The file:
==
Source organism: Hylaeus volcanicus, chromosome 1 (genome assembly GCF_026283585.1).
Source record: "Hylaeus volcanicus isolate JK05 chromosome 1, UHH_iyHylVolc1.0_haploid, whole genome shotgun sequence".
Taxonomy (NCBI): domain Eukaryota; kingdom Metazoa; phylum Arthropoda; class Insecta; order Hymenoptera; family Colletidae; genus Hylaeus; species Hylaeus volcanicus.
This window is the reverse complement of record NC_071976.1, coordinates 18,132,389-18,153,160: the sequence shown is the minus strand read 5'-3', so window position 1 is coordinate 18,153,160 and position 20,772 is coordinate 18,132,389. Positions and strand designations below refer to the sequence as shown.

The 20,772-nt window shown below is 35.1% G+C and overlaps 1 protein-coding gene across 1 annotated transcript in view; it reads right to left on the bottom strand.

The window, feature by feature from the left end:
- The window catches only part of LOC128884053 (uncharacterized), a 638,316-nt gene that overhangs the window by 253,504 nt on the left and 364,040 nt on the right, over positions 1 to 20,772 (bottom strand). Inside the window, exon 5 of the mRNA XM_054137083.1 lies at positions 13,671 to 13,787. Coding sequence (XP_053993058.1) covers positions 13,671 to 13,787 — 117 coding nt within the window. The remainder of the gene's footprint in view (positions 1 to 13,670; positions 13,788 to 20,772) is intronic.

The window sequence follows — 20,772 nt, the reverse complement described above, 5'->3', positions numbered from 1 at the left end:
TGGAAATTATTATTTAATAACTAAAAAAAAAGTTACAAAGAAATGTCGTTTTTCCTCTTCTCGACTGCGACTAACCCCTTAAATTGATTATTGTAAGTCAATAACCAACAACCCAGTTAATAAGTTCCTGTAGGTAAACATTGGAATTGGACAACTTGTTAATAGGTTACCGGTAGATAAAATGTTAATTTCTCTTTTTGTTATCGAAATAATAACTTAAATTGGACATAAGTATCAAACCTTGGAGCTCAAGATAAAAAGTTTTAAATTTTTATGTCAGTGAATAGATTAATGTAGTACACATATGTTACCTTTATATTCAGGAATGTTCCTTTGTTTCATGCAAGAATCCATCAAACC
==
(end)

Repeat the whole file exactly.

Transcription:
Source organism: Hylaeus volcanicus, chromosome 1 (genome assembly GCF_026283585.1).
Source record: "Hylaeus volcanicus isolate JK05 chromosome 1, UHH_iyHylVolc1.0_haploid, whole genome shotgun sequence".
Taxonomy (NCBI): domain Eukaryota; kingdom Metazoa; phylum Arthropoda; class Insecta; order Hymenoptera; family Colletidae; genus Hylaeus; species Hylaeus volcanicus.
This window is the reverse complement of record NC_071976.1, coordinates 18,132,389-18,153,160: the sequence shown is the minus strand read 5'-3', so window position 1 is coordinate 18,153,160 and position 20,772 is coordinate 18,132,389. Positions and strand designations below refer to the sequence as shown.

The 20,772-nt window shown below is 35.1% G+C and overlaps 1 protein-coding gene across 1 annotated transcript in view; it reads right to left on the bottom strand.

The window, feature by feature from the left end:
- The window catches only part of LOC128884053 (uncharacterized), a 638,316-nt gene that overhangs the window by 253,504 nt on the left and 364,040 nt on the right, over positions 1 to 20,772 (bottom strand). Inside the window, exon 5 of the mRNA XM_054137083.1 lies at positions 13,671 to 13,787. Coding sequence (XP_053993058.1) covers positions 13,671 to 13,787 — 117 coding nt within the window. The remainder of the gene's footprint in view (positions 1 to 13,670; positions 13,788 to 20,772) is intronic.

The window sequence follows — 20,772 nt, the reverse complement described above, 5'->3', positions numbered from 1 at the left end:
TGGAAATTATTATTTAATAACTAAAAAAAAAGTTACAAAGAAATGTCGTTTTTCCTCTTCTCGACTGCGACTAACCCCTTAAATTGATTATTGTAAGTCAATAACCAACAACCCAGTTAATAAGTTCCTGTAGGTAAACATTGGAATTGGACAACTTGTTAATAGGTTACCGGTAGATAAAATGTTAATTTCTCTTTTTGTTATCGAAATAATAACTTAAATTGGACATAAGTATCAAACCTTGGAGCTCAAGATAAAAAGTTTTAAATTTTTATGTCAGTGAATAGATTAATGTAGTACACATATGTTACCTTTATATTCAGGAATGTTCCTTTGTTTCATGCAAGAATCCATCAAACC